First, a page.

We have often observed that remaining home and ageing in place is the preferred option for most seniors. According to the AARP, nearly 90 percent of seniors prefer to age in their own home, allowing them to remain in familiar surroundings. It is often an economic advantage and good senior home care and in-home senior care or assistance can often make ageing in place, in a familiar home, a practical choice.
Unfortunately, most people do not prepare ahead of time for choosing in-home senior care. When the need arises, they are often confused and do not know where to turn, or even how to evaluate senior home care agencies. What should a senior or their loved one consider when choosing an in-home care provider?
The first thing to think about is the level of care needed. Do you or your senior loved one need specialized medical services to remain in home, or will simple help with housekeeping and personal care be all that is required? You or your senior loved one may not be the best person to answer this question. Get the advice of physicians and healthcare professionals before deciding. Even if the level of care needed is minimal, you should check out the provider’s qualifications carefully.
There is an increasing number of agencies who provide non-medical or companion-type services. These agencies are not usually licensed by either state or federal government regulators; their services are not covered under health insurance because they are non-medical in nature. This is not to say that these services are without value. In fact, companion services like reading and conversation, assisting with dressing, laundry or meal preparation may be essential to a senior who is living at home. However, the staff people who provide these services do not need to be medically qualified.
Check out an agency’s references, the Better Business Bureau data base, even web services like Yelp before trusting the non-medical care of a loved one to one of them. Find out if the caretakers they provide are their own employees, or is the company merely acting as an employment agency for free-lance people. Obviously, an in-home care agency who sends its own employee staff is likely to be more responsible and to know the caretaker well.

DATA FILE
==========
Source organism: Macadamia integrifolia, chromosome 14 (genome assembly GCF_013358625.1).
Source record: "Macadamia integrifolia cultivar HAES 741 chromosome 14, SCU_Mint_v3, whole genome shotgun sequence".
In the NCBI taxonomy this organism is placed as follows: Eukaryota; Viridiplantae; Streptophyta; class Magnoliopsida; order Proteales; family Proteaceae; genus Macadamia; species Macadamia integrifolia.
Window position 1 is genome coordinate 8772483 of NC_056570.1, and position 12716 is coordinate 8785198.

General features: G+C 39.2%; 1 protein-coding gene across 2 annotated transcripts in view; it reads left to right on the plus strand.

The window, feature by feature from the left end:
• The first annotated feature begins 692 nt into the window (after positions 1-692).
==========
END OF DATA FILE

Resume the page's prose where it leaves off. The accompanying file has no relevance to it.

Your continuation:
A simple question to ask is whether the caretaker receives a W-2 form (for employees) or a Form 1099 for contract workers. While being a contract worker is not a disqualification, the formal employer-employee relationship indicates the caretaker is dependable and well-known to the agency.
An in-home care agency that provides any type of medical care will be regulated by a state agency. In Florida, you can get a guide to these agencies and the services they provide at FloridaHealthFinder.gov. This is a service of the state of Florida’s Agency for Health Care Administration.
Here are some suggestions for choosing a home health care provider:
- Talk with two or more home health care providers to find one that meets your needs.
- You may also want to talk with your doctor about your choice.
- If medical care is needed, discuss this with your doctor. They might write a treatment order for your care, meaning the cost might be paid by your private insurance, Medicare or Medicaid.
Gradually, professional in-home care providers are beginning to organize, standardize and upgrade professional standards and qualifications for their industry. The Accreditation Commission for Health Care (the ACHC) is a nonprofit accreditation organization that has stood as a symbol of quality and excellence since 1986. The ACHC has CMS (Centers for Medicare and Medicaid Services) Deeming Authority for home health and Hospice care. For certain programs and services, Medicare requires organizations to become accredited by an approved accreditation organization like ACHC before they can participate with Medicare. Accreditation reflects an agency’s dedication and commitment to meeting standards that demonstrate a higher level of performance and patient care.
When looking for any senior-oriented business or professional service, OurSeniors.net stands ready to help. Through our Approved Vendor Program, we vet and qualify businesses and service providers who cater to senior needs of all types. Plan Life Care in Daytona Beach and Partners in HealthCare in Longwood (a new OurSeniors.net Partner) are both ACHC accredited.
You can reach Plan Life’s Daytona office at 386-267-6898. For any senior need, you can contact an OurSeniors.net Advisor by phone at 866-333-2657 (se habla Español), or by using Contact Us. Check out our website at Ourseniors.net and take an online look at our senior living magazine, OurSeniors.net Magazine.